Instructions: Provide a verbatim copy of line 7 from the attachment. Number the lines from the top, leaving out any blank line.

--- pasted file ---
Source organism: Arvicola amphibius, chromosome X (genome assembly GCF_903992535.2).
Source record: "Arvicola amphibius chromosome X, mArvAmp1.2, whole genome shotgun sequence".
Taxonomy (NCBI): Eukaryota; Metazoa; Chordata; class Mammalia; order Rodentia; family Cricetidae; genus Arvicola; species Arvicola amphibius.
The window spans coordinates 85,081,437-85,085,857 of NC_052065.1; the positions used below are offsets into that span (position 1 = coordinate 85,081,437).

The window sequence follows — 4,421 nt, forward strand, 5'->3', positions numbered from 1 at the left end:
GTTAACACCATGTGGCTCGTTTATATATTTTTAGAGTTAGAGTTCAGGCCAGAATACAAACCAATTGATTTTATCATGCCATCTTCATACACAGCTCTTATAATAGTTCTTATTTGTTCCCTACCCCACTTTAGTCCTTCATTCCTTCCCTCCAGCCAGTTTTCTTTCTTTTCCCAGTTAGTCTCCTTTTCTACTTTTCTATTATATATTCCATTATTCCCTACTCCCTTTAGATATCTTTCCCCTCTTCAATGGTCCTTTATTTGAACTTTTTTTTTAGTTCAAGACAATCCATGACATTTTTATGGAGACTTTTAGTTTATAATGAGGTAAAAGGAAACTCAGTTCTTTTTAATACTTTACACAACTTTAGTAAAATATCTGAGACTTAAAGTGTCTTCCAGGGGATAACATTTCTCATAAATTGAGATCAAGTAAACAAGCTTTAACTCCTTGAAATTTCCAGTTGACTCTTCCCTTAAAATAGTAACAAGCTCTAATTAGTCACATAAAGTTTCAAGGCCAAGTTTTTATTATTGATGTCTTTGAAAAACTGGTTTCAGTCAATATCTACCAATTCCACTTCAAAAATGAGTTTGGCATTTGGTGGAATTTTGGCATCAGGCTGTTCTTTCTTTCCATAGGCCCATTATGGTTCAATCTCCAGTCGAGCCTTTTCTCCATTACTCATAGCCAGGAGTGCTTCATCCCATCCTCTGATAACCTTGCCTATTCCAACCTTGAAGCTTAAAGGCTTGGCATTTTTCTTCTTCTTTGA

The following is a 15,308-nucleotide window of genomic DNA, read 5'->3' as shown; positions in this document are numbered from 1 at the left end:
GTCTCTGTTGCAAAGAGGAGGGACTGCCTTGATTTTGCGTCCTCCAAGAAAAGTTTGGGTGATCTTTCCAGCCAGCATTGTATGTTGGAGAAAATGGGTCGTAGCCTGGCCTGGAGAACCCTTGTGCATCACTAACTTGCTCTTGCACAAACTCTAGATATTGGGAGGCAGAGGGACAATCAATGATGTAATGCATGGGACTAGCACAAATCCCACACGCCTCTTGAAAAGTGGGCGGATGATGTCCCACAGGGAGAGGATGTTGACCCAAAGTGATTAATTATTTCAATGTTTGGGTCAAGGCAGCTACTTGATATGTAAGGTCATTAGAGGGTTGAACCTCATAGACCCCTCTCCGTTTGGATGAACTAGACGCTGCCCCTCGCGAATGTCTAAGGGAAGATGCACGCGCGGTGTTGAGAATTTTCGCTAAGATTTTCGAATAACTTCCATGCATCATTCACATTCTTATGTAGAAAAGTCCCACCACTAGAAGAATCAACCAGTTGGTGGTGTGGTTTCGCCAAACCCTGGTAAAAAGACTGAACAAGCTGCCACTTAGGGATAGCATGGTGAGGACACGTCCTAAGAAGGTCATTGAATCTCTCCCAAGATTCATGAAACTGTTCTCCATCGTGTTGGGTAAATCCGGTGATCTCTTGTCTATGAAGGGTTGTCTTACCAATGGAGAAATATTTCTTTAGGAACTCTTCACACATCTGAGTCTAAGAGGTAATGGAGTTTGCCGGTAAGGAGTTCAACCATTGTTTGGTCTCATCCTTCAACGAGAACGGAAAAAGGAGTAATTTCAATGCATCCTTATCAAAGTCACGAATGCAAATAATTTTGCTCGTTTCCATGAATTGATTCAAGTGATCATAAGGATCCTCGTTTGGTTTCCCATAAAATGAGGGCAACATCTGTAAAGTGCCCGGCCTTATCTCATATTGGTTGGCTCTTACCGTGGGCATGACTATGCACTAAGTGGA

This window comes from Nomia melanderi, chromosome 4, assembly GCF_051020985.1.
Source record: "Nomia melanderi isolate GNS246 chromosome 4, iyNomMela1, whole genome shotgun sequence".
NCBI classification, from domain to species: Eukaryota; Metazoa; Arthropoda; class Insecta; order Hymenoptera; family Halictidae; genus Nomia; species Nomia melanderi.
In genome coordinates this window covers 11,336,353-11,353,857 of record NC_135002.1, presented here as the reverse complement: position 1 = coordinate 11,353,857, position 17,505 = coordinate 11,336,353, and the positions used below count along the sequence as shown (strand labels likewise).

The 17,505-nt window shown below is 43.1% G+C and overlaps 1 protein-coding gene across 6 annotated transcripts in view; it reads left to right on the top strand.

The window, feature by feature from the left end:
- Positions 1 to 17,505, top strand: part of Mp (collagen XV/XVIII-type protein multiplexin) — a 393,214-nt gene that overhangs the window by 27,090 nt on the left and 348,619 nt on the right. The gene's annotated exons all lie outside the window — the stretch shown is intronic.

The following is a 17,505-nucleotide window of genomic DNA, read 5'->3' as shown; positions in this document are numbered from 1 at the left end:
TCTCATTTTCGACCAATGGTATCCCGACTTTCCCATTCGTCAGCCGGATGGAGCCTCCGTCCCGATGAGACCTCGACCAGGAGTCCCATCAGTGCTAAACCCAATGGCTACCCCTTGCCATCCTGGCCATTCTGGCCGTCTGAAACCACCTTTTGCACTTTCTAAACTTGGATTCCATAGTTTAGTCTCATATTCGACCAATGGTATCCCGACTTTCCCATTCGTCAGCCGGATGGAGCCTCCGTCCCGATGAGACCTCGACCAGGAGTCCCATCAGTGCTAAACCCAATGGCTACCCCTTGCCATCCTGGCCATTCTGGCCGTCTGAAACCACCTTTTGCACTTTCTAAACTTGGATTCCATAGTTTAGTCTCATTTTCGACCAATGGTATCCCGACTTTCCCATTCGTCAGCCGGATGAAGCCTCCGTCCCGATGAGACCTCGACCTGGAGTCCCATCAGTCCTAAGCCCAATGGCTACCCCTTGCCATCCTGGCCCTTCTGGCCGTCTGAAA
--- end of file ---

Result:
The following is a 15,308-nucleotide window of genomic DNA, read 5'->3' as shown; positions in this document are numbered from 1 at the left end: